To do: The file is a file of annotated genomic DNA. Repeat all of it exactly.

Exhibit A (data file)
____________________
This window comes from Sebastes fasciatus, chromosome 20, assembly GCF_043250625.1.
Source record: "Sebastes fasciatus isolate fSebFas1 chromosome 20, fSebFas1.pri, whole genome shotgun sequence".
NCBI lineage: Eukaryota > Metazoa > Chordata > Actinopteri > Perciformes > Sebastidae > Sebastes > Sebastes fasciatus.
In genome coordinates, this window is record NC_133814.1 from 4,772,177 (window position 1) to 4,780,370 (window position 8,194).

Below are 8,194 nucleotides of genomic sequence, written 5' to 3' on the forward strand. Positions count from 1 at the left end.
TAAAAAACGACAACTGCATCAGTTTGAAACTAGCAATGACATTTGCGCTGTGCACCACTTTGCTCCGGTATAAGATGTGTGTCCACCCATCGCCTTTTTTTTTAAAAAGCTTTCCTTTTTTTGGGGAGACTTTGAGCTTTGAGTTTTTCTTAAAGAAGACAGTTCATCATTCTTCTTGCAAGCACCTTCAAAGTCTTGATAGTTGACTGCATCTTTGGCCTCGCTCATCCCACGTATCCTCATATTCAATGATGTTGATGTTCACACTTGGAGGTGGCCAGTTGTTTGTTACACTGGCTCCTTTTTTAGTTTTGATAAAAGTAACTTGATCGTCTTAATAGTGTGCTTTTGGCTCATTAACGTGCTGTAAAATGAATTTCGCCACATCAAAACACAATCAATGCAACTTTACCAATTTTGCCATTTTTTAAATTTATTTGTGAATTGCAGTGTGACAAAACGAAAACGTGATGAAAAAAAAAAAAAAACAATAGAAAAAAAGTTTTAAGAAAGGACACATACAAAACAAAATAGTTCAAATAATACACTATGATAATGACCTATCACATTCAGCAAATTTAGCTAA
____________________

This window comes from Sebastes fasciatus, chromosome 20, assembly GCF_043250625.1.
Source record: "Sebastes fasciatus isolate fSebFas1 chromosome 20, fSebFas1.pri, whole genome shotgun sequence".
NCBI lineage: Eukaryota > Metazoa > Chordata > Actinopteri > Perciformes > Sebastidae > Sebastes > Sebastes fasciatus.
In genome coordinates, this window is record NC_133814.1 from 4,772,177 (window position 1) to 4,780,370 (window position 8,194).

Below are 8,194 nucleotides of genomic sequence, written 5' to 3' on the forward strand. Positions count from 1 at the left end.
TAAAAAACGACAACTGCATCAGTTTGAAACTAGCAATGACATTTGCGCTGTGCACCACTTTGCTCCGGTATAAGATGTGTGTCCACCCATCGCCTTTTTTTTTAAAAAGCTTTCCTTTTTTTGGGGAGACTTTGAGCTTTGAGTTTTTCTTAAAGAAGACAGTTCATCATTCTTCTTGCAAGCACCTTCAAAGTCTTGATAGTTGACTGCATCTTTGGCCTCGCTCATCCCACGTATCCTCATATTCAATGATGTTGATGTTCACACTTGGAGGTGGCCAGTTGTTTGTTACACTGGCTCCTTTTTTAGTTTTGATAAAAGTAACTTGATCGTCTTAATAGTGTGCTTTTGGCTCATTAACGTGCTGTAAAATGAATTTCGCCACATCAAAACACAATCAATGCAACTTTACCAATTTTGCCATTTTTTAAATTTATTTGTGAATTGCAGTGTGACAAAACGAAAACGTGATGAAAAAAAAAAAAAAACAATAGAAAAAAAGTTTTAAGAAAGGACACATACAAAACAAAATAGTTCAAATAATACACTATGATAATGACCTATCACATTCAGCAAATTTAGCTAA